Foster Kids Abused Before Arriving at Your Home

If you’ve tuned in lately, you know that my family is enrolled to take a 24-hour foster care training course via the Los Angeles Country family and foster care services here in Calif. You may recall that the first time we enrolled, we had to back out because six weeks of 4-hour courses were held on Saturdays which makes it hard to finish since we have our Bio son Sam. For us to be educated, both my husband and I have to enroll together so what do we do with son Sam for six weeks of weekends?

The second time we enrolled for foster care training to foster-to-adopt a toddler or young child from the LA foster care system, there is no excuse. I bailed. I stopped planning on going. Not son Sam, or husband Darrin or anyone but me. I got a great contract job and had to travel for a few months, so I got out of it again.

Causing some friction in the marriage that I am waffling pout of taking this classes. Too busy, so terrifying, what if we get a freaky kid that harms our bio son? What if we get this emotionally scarred kid and cannot give her back? What f she ruins our life? You have to be so brave to take an older kid from foster care, but there are so many older children that need our help.

For advice I looked into the Federal government programs for foster care kids to find out real stats on how many children have been abused, sexually abused, etc. The stats are it will likely happen to kids older than 11:

“In some cases, you will not be certain that abuse has occurred, but you may suspect it. You may even be exploring becoming a foster or adoptive parent to a child in the foster care system; many of these children have been abused or neglected—physically, emotionally, or sexually—before coming into care. You may feel confused, frightened, and unsure of the impact the sexual abuse of a child may have on your child and family. It is important for you to understand that the term ‘sexual abuse’ describes a wide range of experiences.

Many factors—including the severity of abuse as well as others discussed later in this fact sheet—affect how children react to sexual abuse and how they recover. Most children who have been abused do not go on to abuse others, and many go on to live happy, healthy, successful lives. As parents, you will play an important role in your child’s recovery from childhood abuse.”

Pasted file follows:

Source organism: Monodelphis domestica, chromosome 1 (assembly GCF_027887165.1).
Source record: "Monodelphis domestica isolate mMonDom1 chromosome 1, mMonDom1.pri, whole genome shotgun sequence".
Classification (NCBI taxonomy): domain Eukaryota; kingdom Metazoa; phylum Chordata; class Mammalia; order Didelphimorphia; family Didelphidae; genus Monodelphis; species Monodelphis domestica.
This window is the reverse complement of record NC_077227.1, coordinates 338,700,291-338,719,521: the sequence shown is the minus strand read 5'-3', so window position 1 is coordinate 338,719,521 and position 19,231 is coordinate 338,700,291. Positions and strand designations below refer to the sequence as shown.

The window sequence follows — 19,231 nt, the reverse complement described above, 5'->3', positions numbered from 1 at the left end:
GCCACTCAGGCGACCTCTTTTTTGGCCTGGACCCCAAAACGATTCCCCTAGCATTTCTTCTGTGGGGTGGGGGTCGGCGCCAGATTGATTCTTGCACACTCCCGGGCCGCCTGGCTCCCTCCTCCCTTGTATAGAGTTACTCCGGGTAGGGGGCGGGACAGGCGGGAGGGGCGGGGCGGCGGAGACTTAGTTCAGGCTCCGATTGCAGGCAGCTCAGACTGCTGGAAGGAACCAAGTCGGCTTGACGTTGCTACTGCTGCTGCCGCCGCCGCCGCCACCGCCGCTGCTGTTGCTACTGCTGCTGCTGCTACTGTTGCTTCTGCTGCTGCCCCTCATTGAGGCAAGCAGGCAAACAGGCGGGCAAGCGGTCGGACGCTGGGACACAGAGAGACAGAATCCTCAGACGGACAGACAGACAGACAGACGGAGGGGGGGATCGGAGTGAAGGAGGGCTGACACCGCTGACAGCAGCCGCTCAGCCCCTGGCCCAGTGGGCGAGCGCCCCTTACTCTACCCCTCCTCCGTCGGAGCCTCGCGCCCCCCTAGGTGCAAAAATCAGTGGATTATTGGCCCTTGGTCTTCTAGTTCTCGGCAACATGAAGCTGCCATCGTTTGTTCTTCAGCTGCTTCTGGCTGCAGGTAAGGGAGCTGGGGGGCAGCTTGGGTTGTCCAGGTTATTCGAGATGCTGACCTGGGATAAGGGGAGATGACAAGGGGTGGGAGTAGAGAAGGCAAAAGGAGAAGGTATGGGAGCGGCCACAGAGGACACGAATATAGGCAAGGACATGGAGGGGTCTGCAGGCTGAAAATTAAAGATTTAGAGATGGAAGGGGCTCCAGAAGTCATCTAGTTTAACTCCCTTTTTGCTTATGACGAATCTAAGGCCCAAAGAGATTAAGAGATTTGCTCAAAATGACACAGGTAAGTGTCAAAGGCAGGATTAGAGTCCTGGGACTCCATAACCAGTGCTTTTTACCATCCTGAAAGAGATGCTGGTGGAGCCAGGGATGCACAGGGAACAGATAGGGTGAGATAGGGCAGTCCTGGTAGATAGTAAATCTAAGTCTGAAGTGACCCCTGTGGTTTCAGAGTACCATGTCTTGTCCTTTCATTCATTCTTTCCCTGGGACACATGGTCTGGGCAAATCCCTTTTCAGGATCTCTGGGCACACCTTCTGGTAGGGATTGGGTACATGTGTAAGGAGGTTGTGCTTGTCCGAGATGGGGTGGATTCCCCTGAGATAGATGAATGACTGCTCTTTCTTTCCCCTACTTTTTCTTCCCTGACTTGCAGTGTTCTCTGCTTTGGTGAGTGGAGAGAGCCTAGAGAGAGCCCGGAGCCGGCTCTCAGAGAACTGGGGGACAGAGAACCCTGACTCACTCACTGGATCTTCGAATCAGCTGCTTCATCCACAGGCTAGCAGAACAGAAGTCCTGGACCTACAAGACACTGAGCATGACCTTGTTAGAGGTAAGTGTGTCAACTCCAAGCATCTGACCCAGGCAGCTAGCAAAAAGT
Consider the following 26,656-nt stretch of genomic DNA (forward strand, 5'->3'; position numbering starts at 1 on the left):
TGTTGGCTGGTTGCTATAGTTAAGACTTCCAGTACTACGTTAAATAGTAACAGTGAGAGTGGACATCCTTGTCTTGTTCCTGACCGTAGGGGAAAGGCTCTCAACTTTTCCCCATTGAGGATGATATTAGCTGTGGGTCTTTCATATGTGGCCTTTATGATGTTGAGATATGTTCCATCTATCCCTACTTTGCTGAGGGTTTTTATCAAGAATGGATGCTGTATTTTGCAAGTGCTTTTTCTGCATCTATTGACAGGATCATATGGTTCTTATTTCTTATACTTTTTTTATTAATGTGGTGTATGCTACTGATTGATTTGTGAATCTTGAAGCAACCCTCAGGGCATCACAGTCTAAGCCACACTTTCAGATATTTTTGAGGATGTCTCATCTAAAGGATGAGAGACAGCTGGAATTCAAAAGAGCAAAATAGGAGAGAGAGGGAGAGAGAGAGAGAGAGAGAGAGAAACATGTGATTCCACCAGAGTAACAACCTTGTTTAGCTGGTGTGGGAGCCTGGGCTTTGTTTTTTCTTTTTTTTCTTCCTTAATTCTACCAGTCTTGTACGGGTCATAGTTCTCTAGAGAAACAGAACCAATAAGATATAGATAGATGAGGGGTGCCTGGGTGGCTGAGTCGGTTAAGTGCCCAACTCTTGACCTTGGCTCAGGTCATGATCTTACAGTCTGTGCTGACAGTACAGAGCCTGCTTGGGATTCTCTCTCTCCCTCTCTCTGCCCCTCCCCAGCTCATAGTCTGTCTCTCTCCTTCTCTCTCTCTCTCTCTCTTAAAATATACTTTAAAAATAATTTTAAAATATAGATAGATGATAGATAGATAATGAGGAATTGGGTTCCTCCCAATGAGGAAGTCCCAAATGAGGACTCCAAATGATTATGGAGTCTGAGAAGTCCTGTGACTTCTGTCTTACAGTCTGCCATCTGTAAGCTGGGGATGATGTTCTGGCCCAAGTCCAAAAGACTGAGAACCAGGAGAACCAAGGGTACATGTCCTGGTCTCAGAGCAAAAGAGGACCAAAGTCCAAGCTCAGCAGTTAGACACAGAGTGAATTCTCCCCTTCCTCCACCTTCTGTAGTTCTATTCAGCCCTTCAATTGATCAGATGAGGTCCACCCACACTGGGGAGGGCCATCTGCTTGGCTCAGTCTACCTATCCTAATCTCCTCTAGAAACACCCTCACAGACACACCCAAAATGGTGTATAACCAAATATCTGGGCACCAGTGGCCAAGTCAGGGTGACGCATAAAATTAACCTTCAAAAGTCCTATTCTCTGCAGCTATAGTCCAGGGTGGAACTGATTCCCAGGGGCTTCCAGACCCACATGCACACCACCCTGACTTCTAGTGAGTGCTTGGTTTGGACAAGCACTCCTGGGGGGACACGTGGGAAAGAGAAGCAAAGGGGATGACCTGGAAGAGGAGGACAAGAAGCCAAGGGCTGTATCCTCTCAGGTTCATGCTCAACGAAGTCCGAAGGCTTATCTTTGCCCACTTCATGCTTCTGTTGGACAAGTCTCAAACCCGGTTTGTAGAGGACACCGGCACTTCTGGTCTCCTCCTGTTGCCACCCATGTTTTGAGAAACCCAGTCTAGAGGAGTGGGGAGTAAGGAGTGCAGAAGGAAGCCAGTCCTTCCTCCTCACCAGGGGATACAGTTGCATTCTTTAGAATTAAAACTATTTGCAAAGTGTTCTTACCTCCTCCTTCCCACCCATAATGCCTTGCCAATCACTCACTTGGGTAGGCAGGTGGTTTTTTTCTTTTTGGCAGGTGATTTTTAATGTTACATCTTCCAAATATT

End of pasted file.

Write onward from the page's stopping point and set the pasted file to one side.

Would you ever adopt an older kid that comes from an abused background? I am having a really tough time.

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Back To The Adoption Diaries, by Nicole Dorsey-Straff
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  2. by Alice in WV

    On September 11, 2012 at 6:47 am

    Would I adopt an older child from foster care? Not only would I, I did, four years ago. And I didn’t have a husband to help me. I’m a single parent. Sure, it’s a challenge, but it can be done, and my daughter is a successful sixth grader, gets good grades, plays sports, has friends, and has blended into the family perfectly. Yes, she still has problems. Few of them are visible to the general public. She’ll probably struggle with some of them for the rest of her life, but I’ve done the best I can for her, and nobody’s life is perfect, even if you aren’t adopted. You’re welcome to contact me directly if you’d like to discuss older child adoption in depth. I’d be happy to tell you whatever you want to know. abengel (at) zoominternet (dot) net.